2022 is also remembered for steps forward in large language models (LLMs), as evidenced by the emergence of ChatGPT, GLaM, BERT, and others.

“Some of the most important developments include the launch of new and improved speech recognition models like Google’s BERT-based model, which allows for improved natural language understanding, and the integration of speech recognition and natural language understanding into more industries, such as healthcare and finance,” says Iu Ayala, CEO of Gradient Insight.

Another key story in 2022 was the public release of Whisper, an automatic speech recognition system, by OpenAI.

“We also learned about GPT-4 and a large, complicated deal with Microsoft that could be worth possibly tens or hundreds of billions,” says Liz Brown, senior researcher at Artefact. “Google’s voice assistant on Google Nest Hub Max gained a new natural voice feature, ‘Look and Talk,’ which means the voice assistant no longer waits for its wake phrase ‘OK Google’ because the engine uses computer vision to detect when it receives questions.”

Also, Facebook made clear it wants all languages to be represented in LLMs; in mid-2022, it open-sourced the new model No Language Left Behind (NLLB-200), which can translate 200 languages, Brown adds.

There was also a breakout with the release of the Sanas.ai conversational AI platform that can, for example, make a person from Spain sound like a German by altering the mechanics of the voice.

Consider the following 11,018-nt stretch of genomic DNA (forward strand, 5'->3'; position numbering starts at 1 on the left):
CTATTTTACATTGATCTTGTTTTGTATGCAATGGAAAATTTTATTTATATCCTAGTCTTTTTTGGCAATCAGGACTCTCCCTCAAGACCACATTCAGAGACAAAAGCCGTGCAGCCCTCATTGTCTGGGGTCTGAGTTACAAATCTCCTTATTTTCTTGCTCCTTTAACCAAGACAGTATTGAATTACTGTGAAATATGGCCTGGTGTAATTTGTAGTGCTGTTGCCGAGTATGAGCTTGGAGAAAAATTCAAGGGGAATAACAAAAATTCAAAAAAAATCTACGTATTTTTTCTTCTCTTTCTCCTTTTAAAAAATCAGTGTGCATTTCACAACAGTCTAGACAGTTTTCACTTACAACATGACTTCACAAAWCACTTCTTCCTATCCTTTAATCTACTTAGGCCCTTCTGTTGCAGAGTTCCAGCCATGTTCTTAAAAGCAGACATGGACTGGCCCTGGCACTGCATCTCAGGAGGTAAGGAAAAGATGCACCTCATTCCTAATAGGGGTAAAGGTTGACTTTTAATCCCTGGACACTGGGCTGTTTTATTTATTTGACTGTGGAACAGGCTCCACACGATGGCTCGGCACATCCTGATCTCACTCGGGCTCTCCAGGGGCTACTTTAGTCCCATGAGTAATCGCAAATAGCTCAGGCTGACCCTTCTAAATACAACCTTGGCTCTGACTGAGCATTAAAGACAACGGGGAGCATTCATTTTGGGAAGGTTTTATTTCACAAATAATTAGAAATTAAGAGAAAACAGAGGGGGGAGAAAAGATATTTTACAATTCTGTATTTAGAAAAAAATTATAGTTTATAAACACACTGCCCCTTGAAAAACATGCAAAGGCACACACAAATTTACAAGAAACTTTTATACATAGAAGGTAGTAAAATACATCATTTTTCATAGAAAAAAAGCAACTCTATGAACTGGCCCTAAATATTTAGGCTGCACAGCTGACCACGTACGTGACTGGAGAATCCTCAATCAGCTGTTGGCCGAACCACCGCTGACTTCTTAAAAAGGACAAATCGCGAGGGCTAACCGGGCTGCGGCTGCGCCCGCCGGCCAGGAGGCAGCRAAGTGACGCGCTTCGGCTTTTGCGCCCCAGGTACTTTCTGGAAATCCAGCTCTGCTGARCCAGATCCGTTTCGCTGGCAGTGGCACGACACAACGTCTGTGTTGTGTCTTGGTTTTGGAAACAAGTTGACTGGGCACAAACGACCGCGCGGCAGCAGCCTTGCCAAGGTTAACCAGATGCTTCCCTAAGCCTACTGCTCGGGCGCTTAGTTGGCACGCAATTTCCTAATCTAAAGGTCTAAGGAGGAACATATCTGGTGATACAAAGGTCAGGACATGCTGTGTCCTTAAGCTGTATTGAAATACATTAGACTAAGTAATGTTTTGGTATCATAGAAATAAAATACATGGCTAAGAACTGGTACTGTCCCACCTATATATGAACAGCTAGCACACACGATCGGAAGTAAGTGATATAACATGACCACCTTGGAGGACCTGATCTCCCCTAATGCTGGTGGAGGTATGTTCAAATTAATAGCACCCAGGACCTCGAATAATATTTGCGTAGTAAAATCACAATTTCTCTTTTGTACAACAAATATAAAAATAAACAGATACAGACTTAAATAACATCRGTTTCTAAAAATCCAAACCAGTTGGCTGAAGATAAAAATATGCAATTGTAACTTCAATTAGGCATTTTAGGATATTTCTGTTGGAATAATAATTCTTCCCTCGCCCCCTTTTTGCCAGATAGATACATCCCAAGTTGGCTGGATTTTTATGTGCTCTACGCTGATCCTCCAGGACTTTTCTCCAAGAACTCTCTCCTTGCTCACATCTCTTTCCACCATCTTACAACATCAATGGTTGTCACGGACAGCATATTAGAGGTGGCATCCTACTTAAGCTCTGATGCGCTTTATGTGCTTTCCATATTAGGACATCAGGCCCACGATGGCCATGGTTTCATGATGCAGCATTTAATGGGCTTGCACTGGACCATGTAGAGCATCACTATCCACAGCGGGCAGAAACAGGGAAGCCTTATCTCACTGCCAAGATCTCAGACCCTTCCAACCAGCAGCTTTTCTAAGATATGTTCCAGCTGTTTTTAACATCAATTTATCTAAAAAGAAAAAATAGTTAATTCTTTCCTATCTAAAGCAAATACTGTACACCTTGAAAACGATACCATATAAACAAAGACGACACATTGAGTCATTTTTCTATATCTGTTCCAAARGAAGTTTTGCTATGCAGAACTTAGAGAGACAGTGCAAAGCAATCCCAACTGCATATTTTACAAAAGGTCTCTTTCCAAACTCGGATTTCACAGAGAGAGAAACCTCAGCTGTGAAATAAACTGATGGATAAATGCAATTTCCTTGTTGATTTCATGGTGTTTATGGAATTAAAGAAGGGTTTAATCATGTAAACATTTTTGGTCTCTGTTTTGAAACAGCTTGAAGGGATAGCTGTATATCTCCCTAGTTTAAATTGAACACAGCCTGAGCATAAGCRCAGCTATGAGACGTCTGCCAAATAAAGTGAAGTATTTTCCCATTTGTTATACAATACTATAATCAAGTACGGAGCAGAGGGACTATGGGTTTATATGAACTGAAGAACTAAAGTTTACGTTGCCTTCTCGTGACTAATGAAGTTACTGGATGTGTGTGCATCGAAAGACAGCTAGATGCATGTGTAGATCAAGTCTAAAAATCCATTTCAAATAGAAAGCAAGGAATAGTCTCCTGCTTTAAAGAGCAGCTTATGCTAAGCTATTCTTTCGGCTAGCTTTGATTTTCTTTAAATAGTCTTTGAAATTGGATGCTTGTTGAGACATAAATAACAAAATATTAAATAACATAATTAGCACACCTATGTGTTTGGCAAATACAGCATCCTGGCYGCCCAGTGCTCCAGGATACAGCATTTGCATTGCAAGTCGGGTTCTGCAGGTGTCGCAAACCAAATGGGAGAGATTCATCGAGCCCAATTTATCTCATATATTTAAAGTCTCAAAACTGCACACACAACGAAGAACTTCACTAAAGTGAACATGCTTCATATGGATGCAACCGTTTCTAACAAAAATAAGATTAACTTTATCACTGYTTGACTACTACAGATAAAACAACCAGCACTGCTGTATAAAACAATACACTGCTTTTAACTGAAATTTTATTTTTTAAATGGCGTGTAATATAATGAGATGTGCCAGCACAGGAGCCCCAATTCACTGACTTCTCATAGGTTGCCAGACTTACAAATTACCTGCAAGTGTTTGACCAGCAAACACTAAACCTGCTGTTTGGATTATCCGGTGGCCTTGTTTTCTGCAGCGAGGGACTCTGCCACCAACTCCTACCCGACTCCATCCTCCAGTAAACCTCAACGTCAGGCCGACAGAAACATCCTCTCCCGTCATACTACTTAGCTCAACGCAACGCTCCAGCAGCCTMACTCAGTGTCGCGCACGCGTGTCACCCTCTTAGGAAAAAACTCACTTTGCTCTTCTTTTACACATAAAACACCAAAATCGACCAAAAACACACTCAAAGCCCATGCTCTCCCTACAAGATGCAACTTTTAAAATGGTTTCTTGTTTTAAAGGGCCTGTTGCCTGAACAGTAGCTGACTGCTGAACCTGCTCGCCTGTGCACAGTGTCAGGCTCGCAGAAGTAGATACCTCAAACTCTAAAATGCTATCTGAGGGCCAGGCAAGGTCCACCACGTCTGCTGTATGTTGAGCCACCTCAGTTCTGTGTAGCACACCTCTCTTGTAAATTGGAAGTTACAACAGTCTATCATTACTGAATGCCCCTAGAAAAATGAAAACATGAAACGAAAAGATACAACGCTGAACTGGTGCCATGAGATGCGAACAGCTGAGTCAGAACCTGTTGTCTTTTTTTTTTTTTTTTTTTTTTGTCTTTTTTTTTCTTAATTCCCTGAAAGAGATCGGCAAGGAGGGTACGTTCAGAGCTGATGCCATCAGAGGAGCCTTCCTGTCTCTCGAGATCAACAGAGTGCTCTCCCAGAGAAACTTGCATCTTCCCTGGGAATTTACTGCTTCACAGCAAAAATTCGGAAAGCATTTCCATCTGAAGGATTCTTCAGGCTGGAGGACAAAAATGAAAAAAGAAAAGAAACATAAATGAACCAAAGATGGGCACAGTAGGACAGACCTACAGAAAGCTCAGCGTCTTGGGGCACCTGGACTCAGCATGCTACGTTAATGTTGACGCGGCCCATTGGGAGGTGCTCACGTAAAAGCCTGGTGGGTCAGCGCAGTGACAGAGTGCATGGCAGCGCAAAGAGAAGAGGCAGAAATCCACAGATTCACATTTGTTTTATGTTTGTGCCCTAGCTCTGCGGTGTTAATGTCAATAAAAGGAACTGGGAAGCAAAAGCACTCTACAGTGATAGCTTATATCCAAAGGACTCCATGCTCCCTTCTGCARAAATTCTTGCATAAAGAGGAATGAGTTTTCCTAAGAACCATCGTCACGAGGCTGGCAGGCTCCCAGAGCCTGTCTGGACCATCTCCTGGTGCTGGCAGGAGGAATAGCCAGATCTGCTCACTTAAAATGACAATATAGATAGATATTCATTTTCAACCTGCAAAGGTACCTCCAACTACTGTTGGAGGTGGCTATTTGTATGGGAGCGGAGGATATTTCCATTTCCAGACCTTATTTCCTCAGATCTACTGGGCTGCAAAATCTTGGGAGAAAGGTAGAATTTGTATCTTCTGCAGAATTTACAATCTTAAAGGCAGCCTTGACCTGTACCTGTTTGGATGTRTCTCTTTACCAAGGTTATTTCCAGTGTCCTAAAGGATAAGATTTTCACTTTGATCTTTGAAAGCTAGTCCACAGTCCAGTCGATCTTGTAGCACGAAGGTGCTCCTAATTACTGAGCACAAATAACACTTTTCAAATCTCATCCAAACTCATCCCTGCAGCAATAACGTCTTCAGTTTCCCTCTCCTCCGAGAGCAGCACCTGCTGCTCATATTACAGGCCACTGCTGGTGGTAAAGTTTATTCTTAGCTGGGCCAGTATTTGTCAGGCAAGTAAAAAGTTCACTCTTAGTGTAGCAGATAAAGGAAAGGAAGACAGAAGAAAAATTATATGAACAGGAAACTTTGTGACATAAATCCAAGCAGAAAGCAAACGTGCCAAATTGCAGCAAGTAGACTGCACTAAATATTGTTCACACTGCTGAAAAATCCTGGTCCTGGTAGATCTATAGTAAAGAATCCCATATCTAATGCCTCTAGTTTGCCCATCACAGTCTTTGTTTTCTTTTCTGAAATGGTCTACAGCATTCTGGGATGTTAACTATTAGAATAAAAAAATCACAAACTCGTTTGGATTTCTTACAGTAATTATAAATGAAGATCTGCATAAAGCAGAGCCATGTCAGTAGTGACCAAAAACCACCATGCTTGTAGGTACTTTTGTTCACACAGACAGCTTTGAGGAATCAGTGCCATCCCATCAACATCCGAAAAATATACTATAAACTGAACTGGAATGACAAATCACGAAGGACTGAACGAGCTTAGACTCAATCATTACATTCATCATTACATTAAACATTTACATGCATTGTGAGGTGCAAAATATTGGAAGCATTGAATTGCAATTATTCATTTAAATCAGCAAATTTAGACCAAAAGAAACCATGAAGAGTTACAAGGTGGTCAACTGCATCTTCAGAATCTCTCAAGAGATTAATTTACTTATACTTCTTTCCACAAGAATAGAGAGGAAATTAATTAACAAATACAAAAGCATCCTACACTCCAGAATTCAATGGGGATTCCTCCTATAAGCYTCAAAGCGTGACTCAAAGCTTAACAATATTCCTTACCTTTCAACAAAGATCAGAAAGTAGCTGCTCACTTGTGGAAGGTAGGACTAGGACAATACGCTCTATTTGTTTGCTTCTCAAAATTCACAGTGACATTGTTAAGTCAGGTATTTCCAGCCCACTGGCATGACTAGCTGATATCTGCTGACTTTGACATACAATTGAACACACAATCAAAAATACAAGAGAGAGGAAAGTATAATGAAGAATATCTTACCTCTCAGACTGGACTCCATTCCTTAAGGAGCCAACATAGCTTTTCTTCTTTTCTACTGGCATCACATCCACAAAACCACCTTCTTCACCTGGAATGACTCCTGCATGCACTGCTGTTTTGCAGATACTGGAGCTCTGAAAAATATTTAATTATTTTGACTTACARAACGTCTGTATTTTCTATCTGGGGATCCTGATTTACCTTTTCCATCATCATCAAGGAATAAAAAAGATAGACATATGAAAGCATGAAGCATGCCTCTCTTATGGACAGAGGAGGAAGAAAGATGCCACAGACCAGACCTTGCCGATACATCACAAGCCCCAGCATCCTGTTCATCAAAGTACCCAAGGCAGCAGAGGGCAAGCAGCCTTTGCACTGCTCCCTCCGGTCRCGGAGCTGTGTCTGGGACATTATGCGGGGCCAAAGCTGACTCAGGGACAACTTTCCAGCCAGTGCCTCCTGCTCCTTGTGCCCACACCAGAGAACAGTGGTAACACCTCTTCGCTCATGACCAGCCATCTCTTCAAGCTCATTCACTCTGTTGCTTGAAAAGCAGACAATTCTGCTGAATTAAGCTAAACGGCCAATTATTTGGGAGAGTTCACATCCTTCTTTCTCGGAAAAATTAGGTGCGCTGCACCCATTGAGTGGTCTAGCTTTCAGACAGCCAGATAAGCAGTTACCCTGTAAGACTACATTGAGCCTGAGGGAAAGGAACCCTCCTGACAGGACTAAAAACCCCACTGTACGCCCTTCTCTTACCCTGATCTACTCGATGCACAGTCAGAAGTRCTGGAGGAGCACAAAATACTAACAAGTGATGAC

“In the field of natural language generation, there were some breakthroughs in terms of personalization and fluency of the generated speech,” Ayala says. “Last year also saw notable developments in adding support for more languages and dialects, particularly in the field of multilingual speech recognition. Companies such as Google and Amazon have been working on improving their speech recognition models for languages such as Hindi, Mandarin, and Spanish.”

2022 also saw a boom in generative AI.

“In 2023, there will be numerous applications that link generative AI modules with speech solutions,” Shakil points out.

Deep neural networks remain powerful in many areas of AI, “and advances in this field are enabling new capabilities and applications in areas such as computer vision, speech recognition, and natural language processing,” Sebe continues.

And in voice biometrics, voice recognition has become more mature and widely used in domains like banking or personal identification.

A Look Ahead

But multiple challenges still need to be addressed, the pros agree.

“These include sentence context comprehension and handling real-life conditions,” Sebe says. “Context is a key element in understanding the real meaning of communication. Improving the ability of speech engines to take into account the context of a sentence, such as a speaker’s intent and the surrounding conversation, will be crucial.”

Also, as more speech engines are used in real-world environments, they will need to be able to handle background noise and different accents and speech patterns.

“That will require continuous research and development in areas such as natural language processing, deep learning, and machine learning, as well as improvements in data collection, which is critical for training large, complex neural networks,” Sebe adds.

Current speech engines still fall short in understanding and interpreting nonverbal cues, such as tone of voice. Dharwadker notes that this can lead to miscommunication, especially in more complex or nuanced conversations.